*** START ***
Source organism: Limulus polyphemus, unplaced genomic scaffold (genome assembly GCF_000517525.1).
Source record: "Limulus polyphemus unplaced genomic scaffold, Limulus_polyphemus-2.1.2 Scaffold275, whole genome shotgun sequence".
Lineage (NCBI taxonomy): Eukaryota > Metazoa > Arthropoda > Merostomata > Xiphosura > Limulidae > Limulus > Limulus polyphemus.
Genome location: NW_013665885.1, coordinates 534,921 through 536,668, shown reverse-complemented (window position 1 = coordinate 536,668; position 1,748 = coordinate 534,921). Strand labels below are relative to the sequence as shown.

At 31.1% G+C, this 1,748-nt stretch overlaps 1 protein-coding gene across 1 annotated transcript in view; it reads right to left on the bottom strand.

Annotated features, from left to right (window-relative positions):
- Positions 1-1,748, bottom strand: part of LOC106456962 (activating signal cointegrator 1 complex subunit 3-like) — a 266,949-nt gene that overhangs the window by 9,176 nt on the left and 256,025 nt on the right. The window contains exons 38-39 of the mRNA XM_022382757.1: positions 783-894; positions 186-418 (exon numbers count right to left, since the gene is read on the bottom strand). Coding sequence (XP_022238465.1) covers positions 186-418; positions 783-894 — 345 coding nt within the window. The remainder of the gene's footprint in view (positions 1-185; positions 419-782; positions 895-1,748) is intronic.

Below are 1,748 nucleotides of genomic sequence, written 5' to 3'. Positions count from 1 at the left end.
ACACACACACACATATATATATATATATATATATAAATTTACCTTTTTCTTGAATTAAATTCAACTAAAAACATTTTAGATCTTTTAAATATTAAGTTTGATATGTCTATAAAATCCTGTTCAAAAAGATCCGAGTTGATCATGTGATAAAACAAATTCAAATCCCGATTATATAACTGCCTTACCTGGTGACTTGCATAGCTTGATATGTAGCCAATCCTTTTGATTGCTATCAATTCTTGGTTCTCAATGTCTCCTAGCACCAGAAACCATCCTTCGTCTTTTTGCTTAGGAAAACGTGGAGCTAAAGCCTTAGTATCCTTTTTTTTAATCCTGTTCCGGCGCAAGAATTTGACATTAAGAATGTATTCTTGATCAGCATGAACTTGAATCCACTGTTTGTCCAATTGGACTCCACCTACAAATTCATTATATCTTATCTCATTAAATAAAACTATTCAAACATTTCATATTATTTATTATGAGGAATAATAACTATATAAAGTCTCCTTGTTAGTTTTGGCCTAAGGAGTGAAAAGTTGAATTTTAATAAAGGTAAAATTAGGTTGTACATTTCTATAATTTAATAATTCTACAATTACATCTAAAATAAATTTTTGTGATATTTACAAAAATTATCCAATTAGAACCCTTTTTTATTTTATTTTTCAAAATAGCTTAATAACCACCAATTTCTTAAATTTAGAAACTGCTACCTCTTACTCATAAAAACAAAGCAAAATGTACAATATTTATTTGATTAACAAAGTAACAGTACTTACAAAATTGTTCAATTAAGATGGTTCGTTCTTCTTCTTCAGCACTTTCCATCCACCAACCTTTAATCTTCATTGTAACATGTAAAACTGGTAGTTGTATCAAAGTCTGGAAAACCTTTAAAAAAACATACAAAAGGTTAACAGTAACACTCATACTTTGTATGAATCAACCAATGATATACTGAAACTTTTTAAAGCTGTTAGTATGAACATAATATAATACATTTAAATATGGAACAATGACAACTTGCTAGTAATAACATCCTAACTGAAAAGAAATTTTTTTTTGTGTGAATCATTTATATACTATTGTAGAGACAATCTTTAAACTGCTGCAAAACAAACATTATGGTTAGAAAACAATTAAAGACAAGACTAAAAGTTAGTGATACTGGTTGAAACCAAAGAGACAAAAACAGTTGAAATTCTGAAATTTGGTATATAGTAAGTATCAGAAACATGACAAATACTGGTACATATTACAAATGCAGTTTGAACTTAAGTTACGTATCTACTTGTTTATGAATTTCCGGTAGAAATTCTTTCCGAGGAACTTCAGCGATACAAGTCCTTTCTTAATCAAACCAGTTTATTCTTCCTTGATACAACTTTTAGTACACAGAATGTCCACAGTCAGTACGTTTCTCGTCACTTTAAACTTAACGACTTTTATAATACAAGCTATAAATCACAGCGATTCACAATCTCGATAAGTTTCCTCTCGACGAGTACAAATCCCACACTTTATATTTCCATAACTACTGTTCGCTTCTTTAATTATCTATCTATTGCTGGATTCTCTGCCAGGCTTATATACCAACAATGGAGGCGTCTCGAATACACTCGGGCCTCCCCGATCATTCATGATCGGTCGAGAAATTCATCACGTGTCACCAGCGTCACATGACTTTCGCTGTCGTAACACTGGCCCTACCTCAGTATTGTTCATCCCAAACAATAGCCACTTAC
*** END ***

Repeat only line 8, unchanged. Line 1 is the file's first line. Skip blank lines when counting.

Below are 1,748 nucleotides of genomic sequence, written 5' to 3'. Positions count from 1 at the left end.